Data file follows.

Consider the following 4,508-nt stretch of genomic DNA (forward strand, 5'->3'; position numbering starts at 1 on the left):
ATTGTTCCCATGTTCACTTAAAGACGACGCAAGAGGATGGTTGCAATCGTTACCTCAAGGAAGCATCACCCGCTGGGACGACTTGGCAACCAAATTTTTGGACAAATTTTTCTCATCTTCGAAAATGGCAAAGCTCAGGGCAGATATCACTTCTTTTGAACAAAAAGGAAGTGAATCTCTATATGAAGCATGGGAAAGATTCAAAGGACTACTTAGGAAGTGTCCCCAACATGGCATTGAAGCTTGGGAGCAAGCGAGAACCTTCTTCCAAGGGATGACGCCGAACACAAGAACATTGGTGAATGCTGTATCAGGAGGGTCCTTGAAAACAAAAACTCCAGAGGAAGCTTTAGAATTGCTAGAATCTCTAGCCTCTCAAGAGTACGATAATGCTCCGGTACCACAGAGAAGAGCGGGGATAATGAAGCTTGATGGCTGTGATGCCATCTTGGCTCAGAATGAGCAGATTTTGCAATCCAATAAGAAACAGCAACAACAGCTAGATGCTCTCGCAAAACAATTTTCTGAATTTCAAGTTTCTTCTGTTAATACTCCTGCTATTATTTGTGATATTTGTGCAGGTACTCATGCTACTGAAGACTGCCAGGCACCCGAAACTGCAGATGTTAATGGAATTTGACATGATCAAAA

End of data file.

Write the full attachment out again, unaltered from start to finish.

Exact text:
Consider the following 4,508-nt stretch of genomic DNA (forward strand, 5'->3'; position numbering starts at 1 on the left):
ATTGTTCCCATGTTCACTTAAAGACGACGCAAGAGGATGGTTGCAATCGTTACCTCAAGGAAGCATCACCCGCTGGGACGACTTGGCAACCAAATTTTTGGACAAATTTTTCTCATCTTCGAAAATGGCAAAGCTCAGGGCAGATATCACTTCTTTTGAACAAAAAGGAAGTGAATCTCTATATGAAGCATGGGAAAGATTCAAAGGACTACTTAGGAAGTGTCCCCAACATGGCATTGAAGCTTGGGAGCAAGCGAGAACCTTCTTCCAAGGGATGACGCCGAACACAAGAACATTGGTGAATGCTGTATCAGGAGGGTCCTTGAAAACAAAAACTCCAGAGGAAGCTTTAGAATTGCTAGAATCTCTAGCCTCTCAAGAGTACGATAATGCTCCGGTACCACAGAGAAGAGCGGGGATAATGAAGCTTGATGGCTGTGATGCCATCTTGGCTCAGAATGAGCAGATTTTGCAATCCAATAAGAAACAGCAACAACAGCTAGATGCTCTCGCAAAACAATTTTCTGAATTTCAAGTTTCTTCTGTTAATACTCCTGCTATTATTTGTGATATTTGTGCAGGTACTCATGCTACTGAAGACTGCCAGGCACCCGAAACTGCAGATGTTAATGGAATTTGACATGATCAAAA